Events Calendar

Data collection during the pandemic: When the unwritten...

Thursday, March 3, 2022
4:30 pm

"Data collection during the pandemic: When the unwritten rules become the applied rules"

Presented by Giada Ferrucci, Ebenezer Martin-Yeboah, Eunice Annan-Aggrey, and Sananda Sahoo.

If you would like to attend this event, email to request the Zoom link.


The global pandemic continues to disrupt economic, academic, and socio-cultural facets of life due to the need to adhere to public health protocols. In most academic settings, whereas it is conceivable that all stakeholders have been hardly hit by COVID-19 pandemic, the stories of research-based students seem unique and require attention. As young researchers learning the rudiments of undertaking academic research projects, the pandemic is complicating the learning curve of graduate student researchers who now have to navigate not only the intricacies of research but must also learn to do this in an ‘unchartered territory’ using remote methods.  ‘Social distancing mandates are restricting traditional face-to-face investigations of all kinds’  necessitating innovative approaches in order to steer the data collecting process. A panel of PhD students drawn from various cohorts, research areas and research methodologies within FIMS and Western is therefore relevant to expand the frontiers of this discussion. The workshop will share the experiences of different graduate students and review practices for reliable and robust data collection during the COVID-19 pandemic. The discussion will focus on experiences with sampling methods and with exposure assessment methods in different cultural traditions. More specifically, we will describe options and resources for researchers who have had to alter their study designs from face-to-face qualitative data collection to a “socially distant” method. Special attention will be given to ethical issues when transitioning research efforts to online venues.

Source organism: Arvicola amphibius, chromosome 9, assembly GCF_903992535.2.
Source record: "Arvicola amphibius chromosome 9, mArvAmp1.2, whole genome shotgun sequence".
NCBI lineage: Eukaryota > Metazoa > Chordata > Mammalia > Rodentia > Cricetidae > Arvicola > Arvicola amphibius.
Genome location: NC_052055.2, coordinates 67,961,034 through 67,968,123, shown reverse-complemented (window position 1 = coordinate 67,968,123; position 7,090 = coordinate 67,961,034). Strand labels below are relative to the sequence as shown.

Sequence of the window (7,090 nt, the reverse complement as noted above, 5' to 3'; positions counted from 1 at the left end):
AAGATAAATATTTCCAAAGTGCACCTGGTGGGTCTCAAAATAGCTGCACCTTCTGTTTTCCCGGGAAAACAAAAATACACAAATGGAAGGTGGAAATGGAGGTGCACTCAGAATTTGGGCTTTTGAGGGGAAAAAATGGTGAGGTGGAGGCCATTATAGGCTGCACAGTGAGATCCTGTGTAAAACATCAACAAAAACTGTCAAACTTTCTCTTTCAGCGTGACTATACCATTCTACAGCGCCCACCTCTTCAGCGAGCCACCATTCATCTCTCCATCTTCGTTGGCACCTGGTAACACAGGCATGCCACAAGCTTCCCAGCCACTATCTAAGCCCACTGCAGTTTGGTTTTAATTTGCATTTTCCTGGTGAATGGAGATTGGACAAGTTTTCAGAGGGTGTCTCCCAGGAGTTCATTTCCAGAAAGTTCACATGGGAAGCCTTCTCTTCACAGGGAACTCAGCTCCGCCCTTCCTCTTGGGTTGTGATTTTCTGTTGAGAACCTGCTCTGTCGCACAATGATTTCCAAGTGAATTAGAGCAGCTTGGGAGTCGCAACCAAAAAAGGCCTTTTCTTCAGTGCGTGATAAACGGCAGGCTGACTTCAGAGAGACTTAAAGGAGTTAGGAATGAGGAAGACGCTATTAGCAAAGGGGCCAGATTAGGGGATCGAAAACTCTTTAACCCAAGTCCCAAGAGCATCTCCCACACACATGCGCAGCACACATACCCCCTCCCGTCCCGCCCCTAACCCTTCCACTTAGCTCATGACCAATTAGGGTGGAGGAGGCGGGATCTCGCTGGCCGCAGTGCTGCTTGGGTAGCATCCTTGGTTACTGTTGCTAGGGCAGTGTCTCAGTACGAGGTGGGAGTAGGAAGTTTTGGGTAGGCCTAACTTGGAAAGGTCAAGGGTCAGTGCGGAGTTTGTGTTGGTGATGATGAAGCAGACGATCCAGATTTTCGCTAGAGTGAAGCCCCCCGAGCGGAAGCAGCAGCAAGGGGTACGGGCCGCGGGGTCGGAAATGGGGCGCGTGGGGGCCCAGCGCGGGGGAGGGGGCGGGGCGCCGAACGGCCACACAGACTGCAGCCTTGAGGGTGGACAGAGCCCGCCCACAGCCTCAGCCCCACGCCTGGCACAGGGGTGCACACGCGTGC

Speaker Bios:

Giada Ferrucci is a Ph.D. candidate in Media Studies with a specialization in Environment and Sustainability. Her doctoral research focuses on the intersect of environmental justice and social movements´ activism in the context of anti-mining campaigns. In particular, she is looking at mobilization activities and communication strategies implemented to contrast mining projects. Her talk will highlight planning contingency plans to facilitate interviews and focus groups sessions remotely.  

Ebenezer Martin-Yeboah’s thesis looks at how young male university students in Ghana get their sexual and reproductive health information, and their competencies in such information practices. He relies on multiple qualitative methods to address three key research questions. His talk will open a conversation on how data collection through the Talk-Aloud/Think-Aloud and semi-structured interviews could be approached virtually in a Global South context. Ebenezer is a PhD (Health Information Science) candidate.

Eunice Annan-Aggrey is a Ph.D. Candidate in the Department of Geography and Environment, with a specialization in Environment and Sustainability. Her doctoral research uses qualitative methods to investigate the implementation of the United Nations Sustainable Development Goals at the local government level in Ghana. Her talk will highlight planning considerations to facilitate an efficient remote data collection process.

Faculty of Information & Media Studies

Powered by Blackbaud
nonprofit software